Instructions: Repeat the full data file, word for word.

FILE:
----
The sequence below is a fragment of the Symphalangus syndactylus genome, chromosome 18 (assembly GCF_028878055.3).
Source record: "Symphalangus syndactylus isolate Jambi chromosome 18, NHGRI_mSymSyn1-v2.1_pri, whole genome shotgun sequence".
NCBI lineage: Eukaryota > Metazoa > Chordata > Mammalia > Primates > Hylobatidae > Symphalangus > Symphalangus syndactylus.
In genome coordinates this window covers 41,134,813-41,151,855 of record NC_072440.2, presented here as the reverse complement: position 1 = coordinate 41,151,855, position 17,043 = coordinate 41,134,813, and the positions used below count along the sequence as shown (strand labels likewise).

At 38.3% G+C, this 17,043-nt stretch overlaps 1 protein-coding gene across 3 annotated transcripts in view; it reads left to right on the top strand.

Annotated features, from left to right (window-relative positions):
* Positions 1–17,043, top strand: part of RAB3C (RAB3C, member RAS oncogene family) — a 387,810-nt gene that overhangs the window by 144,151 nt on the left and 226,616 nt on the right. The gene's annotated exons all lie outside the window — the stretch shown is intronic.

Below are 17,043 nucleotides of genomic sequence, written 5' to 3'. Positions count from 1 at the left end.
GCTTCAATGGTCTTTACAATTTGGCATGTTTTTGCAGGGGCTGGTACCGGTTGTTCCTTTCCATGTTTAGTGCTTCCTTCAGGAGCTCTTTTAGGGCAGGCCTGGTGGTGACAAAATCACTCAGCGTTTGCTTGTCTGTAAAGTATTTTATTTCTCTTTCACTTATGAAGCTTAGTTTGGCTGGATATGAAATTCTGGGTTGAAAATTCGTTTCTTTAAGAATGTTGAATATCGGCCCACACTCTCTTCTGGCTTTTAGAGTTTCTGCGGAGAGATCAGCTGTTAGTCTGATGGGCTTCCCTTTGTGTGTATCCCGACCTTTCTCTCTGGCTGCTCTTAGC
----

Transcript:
The sequence below is a fragment of the Symphalangus syndactylus genome, chromosome 18 (assembly GCF_028878055.3).
Source record: "Symphalangus syndactylus isolate Jambi chromosome 18, NHGRI_mSymSyn1-v2.1_pri, whole genome shotgun sequence".
NCBI lineage: Eukaryota > Metazoa > Chordata > Mammalia > Primates > Hylobatidae > Symphalangus > Symphalangus syndactylus.
In genome coordinates this window covers 41,134,813-41,151,855 of record NC_072440.2, presented here as the reverse complement: position 1 = coordinate 41,151,855, position 17,043 = coordinate 41,134,813, and the positions used below count along the sequence as shown (strand labels likewise).

At 38.3% G+C, this 17,043-nt stretch overlaps 1 protein-coding gene across 3 annotated transcripts in view; it reads left to right on the top strand.

Annotated features, from left to right (window-relative positions):
* Positions 1–17,043, top strand: part of RAB3C (RAB3C, member RAS oncogene family) — a 387,810-nt gene that overhangs the window by 144,151 nt on the left and 226,616 nt on the right. The gene's annotated exons all lie outside the window — the stretch shown is intronic.

Below are 17,043 nucleotides of genomic sequence, written 5' to 3'. Positions count from 1 at the left end.
GCTTCAATGGTCTTTACAATTTGGCATGTTTTTGCAGGGGCTGGTACCGGTTGTTCCTTTCCATGTTTAGTGCTTCCTTCAGGAGCTCTTTTAGGGCAGGCCTGGTGGTGACAAAATCACTCAGCGTTTGCTTGTCTGTAAAGTATTTTATTTCTCTTTCACTTATGAAGCTTAGTTTGGCTGGATATGAAATTCTGGGTTGAAAATTCGTTTCTTTAAGAATGTTGAATATCGGCCCACACTCTCTTCTGGCTTTTAGAGTTTCTGCGGAGAGATCAGCTGTTAGTCTGATGGGCTTCCCTTTGTGTGTATCCCGACCTTTCTCTCTGGCTGCTCTTAGC